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Figure 7.1. A pie chart with a merged category called 0thers.

2. Some attribute values may have considerably higher frequencies than others. For example, suppose 85% of the survey participants own a home computer. By creating a binary item for each attribute value that appears frequently in the data, we may potentially generate many redundant patterns, as illustrated by the following example:

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Figure 7.1. A pie chart with a merged category called 0thers.
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{Computer at hone = Yes, Shop Online = Yes}

——- {Privacy Concerns = Yes}.

4LB Chapter 7 Association Analysis: Advanced Concepts

The rule is redundant because it is subsumed by the more general rule given at the beginning of this section. Because the high-frequency items correspond to the typical values of an attribute, they seldom carry any new information that can help us to better understand the pattern. It may therefore be useful to remove such items before applying standard association analysis algorithms. Another possibility is to apply the tech- niques presented in Section 6.8 for handling data sets with a wide range of support values.

3. Although the width of every transaction is the same as the number of attributes in the original data, the computation time may increase es- pecially when many of the newly created items become frequent. This is because more time is needed to deal with the additional candidate itemsets generated by these items (see Exercise 1 on page 473). One way to reduce the computation time is to avoid generating candidate itemsets that contain more than one item from the same attribute. For example, we do not have to generate a candidate itemset such as {State = X, State = Y, . . .) because the support count of the itemset is zero.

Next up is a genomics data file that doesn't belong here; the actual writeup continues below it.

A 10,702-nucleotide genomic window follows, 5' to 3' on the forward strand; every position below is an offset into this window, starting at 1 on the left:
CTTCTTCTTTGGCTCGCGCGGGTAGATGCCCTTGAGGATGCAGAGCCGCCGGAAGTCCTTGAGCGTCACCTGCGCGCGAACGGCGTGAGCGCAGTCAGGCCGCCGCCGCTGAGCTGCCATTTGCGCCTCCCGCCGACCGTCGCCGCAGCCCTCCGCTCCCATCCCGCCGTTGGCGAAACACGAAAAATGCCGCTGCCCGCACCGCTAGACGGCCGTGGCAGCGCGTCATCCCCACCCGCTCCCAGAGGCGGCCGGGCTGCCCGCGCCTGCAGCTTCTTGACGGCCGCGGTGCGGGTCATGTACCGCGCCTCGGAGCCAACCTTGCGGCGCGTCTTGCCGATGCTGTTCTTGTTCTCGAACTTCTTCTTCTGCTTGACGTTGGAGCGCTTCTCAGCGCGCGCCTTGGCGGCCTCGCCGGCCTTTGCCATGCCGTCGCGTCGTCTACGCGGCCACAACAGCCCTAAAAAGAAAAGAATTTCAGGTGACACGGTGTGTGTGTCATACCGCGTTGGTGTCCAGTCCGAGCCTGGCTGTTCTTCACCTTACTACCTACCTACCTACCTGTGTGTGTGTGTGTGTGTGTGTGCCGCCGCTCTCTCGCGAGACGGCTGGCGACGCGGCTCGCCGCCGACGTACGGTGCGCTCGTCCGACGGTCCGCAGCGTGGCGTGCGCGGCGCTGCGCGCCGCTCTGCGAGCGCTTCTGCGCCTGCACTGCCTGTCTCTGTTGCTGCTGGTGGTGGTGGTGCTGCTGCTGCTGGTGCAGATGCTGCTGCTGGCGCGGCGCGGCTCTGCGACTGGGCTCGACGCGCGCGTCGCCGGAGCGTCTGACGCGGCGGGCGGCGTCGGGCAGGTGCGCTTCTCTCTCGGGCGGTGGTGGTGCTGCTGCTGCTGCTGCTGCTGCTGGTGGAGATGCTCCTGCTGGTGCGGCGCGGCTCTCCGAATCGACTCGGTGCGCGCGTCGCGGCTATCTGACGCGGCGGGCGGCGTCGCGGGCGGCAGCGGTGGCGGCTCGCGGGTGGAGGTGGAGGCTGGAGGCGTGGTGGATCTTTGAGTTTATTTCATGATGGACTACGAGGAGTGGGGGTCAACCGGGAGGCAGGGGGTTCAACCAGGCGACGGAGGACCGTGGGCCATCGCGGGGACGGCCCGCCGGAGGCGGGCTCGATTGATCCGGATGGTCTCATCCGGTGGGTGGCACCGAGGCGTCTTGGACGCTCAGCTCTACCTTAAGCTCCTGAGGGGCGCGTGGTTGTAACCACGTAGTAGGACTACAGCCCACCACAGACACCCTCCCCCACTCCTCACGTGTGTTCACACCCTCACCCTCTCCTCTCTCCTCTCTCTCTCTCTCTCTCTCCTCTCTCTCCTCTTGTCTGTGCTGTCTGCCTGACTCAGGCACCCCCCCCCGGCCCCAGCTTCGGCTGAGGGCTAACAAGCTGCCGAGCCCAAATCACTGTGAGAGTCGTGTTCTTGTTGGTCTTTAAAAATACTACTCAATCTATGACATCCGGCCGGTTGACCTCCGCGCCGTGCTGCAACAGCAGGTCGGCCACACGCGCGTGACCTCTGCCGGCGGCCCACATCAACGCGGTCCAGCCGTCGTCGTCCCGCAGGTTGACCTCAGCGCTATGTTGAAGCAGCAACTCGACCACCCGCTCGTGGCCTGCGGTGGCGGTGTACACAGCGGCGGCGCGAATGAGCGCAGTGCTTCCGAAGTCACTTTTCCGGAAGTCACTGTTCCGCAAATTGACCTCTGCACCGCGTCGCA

The Internet survey data described in the previous section may also contain continuous attributes such as the ones shown in Table 7.3. Mining the con- tinuous attributes may reveal useful insights about the data such as “users whose annual income is more than \$120K belong to the 45 60 age group” or “users who have more than 3 email accounts and spend more than 15 hours online per week are often concerned about their personal privacy.” Association rules that contain continuous attributes are commonly known as quantitative association rules.

This section describes the various methodologies for applying association analysis to continuous data. We will specifically discuss three types of meth- ods: (i) discretization-based methods, (2) statistics-based methods, and (3) non-discretization methods. The quantitative association rules derived using these methods are quite different in nature.

7.2.I Discretization-Based Methods

Discretization is the most common approach for handling continuous attributes. This approach groups the adjacent values of a continuous attribute into a finite number of intervals. For example, the Age attribute can be divided into the

7.2 Handling Continuous Attributes ALg

Table 7.3. Internet survey data with continuous attributes.

Gender Age Annual Income